There’s nothing wrong with you.
There’s a lot wrong with the world you live in.
– Chris Colfer
The past two generations have seen significant change in public awareness, greater inclusivity, and an expansion of human rights towards diverse sexual orientations, gender identities and expressions.
Nonetheless, oppression, discrimination, marginalization, and homophobia persist and past experiences often leave a mark.
Our therapists can help with common LGBTQ2S+ concerns
People who identify as lesbian, gay, bisexual, transgender, queer, intersex, or other gender or sexual minorities often experience challenges that cis-gendered and heterosexual folks do not. These challenges may impact family, work, and social and intimate relationships. These include:
Coming out: considering, preparing and processing
Self-love and self-acceptance
Processing related traumas: ie. bullying, discrimination, oppression, and homophobia
Navigating complex family dynamics
Exploring gender and sexual identity
Exploring gender identity and sexual identity while in a relationship
Career and workplace challenges
Dating and marriage
Body image concerns related to transitioning and gender identity
Integrating cultural and religious identities
Exploring polyamory, sex and kink
Sexual health concerns/HIV/serodiscordant relationships
At New Moon Psychotherapy we understand the unique difficulties that come with diverse identities and intersections.
Our therapists will create a safe space for you to explore these topics, provide you with resources, and empower you to process, heal, and grow into the person that you want to be.
We acknowledge that everyone is unique and we will work with each client to understand their history, current struggles, and goals before creating a treatment plan.
Not all issues are related to sexuality, gender, or identity
Many LGBTQ2S+ folks come to therapy to work on something seemingly unrelated to their orientation or identity.
At New Moon Psychotherapy we support various mental health and relational problems including: trauma and PTSD, anxiety, depression, sex and intimacy problems, relationship difficulties, self-harm, and emotion regulation difficulties.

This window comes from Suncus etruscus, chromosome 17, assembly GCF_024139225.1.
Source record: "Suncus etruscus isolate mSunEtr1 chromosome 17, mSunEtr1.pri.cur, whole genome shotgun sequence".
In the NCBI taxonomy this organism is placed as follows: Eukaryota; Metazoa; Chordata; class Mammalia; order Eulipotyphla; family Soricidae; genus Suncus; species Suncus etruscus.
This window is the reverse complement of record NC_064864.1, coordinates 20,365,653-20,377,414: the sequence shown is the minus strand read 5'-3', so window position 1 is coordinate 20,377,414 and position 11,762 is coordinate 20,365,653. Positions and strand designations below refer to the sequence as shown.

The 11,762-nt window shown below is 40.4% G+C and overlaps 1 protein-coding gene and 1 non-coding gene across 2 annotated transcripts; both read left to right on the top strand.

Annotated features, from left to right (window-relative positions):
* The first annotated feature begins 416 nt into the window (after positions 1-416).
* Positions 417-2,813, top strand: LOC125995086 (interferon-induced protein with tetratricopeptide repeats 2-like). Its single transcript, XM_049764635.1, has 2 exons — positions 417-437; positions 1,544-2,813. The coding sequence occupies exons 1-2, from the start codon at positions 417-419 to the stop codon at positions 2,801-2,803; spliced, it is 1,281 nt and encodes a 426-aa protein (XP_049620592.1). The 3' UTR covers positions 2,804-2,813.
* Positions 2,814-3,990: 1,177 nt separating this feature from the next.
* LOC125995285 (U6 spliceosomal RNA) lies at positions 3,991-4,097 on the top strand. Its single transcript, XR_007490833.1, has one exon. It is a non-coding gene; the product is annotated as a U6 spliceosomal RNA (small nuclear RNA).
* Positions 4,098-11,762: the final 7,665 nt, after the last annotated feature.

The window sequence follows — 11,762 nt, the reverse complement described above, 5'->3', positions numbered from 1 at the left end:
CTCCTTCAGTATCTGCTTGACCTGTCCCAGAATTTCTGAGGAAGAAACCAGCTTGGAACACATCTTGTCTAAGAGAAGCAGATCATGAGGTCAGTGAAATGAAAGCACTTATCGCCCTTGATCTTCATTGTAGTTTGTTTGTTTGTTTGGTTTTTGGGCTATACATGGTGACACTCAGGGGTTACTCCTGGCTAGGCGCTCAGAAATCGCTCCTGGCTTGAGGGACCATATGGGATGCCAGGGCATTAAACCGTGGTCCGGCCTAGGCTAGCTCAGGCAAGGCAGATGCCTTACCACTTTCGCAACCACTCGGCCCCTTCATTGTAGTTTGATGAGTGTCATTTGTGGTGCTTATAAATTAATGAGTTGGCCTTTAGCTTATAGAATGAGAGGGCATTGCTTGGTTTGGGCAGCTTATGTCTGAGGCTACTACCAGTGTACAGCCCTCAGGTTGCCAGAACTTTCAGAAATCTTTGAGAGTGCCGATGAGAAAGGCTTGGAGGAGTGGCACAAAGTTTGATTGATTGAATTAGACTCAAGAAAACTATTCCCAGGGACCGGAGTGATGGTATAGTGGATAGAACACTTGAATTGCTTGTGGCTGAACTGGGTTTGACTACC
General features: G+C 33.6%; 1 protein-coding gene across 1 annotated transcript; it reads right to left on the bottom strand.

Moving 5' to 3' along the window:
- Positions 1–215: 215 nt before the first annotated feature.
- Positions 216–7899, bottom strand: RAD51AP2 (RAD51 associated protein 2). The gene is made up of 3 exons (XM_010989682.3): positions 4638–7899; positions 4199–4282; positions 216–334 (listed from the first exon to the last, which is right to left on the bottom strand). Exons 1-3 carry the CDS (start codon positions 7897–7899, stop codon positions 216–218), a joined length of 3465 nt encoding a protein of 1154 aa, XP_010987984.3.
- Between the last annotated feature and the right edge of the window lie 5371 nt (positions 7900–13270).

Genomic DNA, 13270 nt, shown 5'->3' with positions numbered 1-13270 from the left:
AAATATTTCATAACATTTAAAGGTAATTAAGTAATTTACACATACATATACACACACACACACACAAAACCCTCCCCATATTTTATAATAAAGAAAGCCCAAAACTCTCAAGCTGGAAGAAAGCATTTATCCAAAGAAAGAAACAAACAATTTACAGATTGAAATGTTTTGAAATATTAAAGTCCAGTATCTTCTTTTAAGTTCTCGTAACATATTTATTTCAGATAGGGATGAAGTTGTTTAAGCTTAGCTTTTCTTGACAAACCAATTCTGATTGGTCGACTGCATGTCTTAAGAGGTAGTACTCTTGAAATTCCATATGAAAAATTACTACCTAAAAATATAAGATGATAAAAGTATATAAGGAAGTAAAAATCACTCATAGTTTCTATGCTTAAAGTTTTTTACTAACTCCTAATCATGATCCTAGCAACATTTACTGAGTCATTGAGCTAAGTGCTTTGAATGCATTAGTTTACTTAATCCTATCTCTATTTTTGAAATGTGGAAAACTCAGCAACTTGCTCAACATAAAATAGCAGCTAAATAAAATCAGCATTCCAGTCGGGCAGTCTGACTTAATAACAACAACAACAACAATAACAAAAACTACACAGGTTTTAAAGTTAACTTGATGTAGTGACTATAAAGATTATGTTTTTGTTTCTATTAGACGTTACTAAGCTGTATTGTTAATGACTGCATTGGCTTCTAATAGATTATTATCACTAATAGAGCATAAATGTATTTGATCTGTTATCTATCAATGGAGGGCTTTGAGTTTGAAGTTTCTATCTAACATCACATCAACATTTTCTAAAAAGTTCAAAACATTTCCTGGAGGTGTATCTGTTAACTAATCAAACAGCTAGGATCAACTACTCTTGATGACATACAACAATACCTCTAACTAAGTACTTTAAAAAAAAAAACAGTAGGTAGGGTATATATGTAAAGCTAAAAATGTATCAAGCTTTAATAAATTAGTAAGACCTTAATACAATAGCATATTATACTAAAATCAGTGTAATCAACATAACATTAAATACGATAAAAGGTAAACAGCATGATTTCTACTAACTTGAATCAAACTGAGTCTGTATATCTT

Our therapists will not limit your therapy experience to your sexual orientation or LGBTQ2S+ identity. You can use the space to process a full range of difficulties while also considering the unique ways in which your identity and orientation may intersect with the current problem.
Support for parents and families
We also offer support to family members who want to support their loved one and to process and accept their loved one’s gender and sexual identity.
You love your child and want the best for them. Supporting them isn’t always easy.
Like many of their heterosexual peers, LGBTQ2S+ youth often experience challenges that parents aren’t equipped to handle. Other times parents don’t know how to react when their child comes out and there might be difficult and conflicting emotions.
We can help you understand and accept your child’s gender and sexual identity, process your thoughts and emotions, and prepare for difficulties that might arise.
When your partner shares their gender or sexual identity, you will likely experience conflicting emotions, have many questions, and feel uncertain of how to react.
How does this change your relationship? What if you’re no longer sexually compatible? How could they have kept this secret from you? Is the relationship over?
There’s no one-size-fits-all answer to these questions. Human sexuality, gender identity, and orientation are complex. Each person and couple create their own answers and decide what to do with their relationship.
We can help you process what this means and create a plan for how to move forward.
What can you expect?
When you first begin meeting with a therapist, they will spend the first few sessions understanding your current problems and past experiences. They will explore your goals and create a treatment plan consisting of evidence-based therapies (the ones that research show work) for the very difficulties that you’re experiencing.
Therapy is a collaborative process. This means that you and your therapist will work as a team to help you see the changes that you want.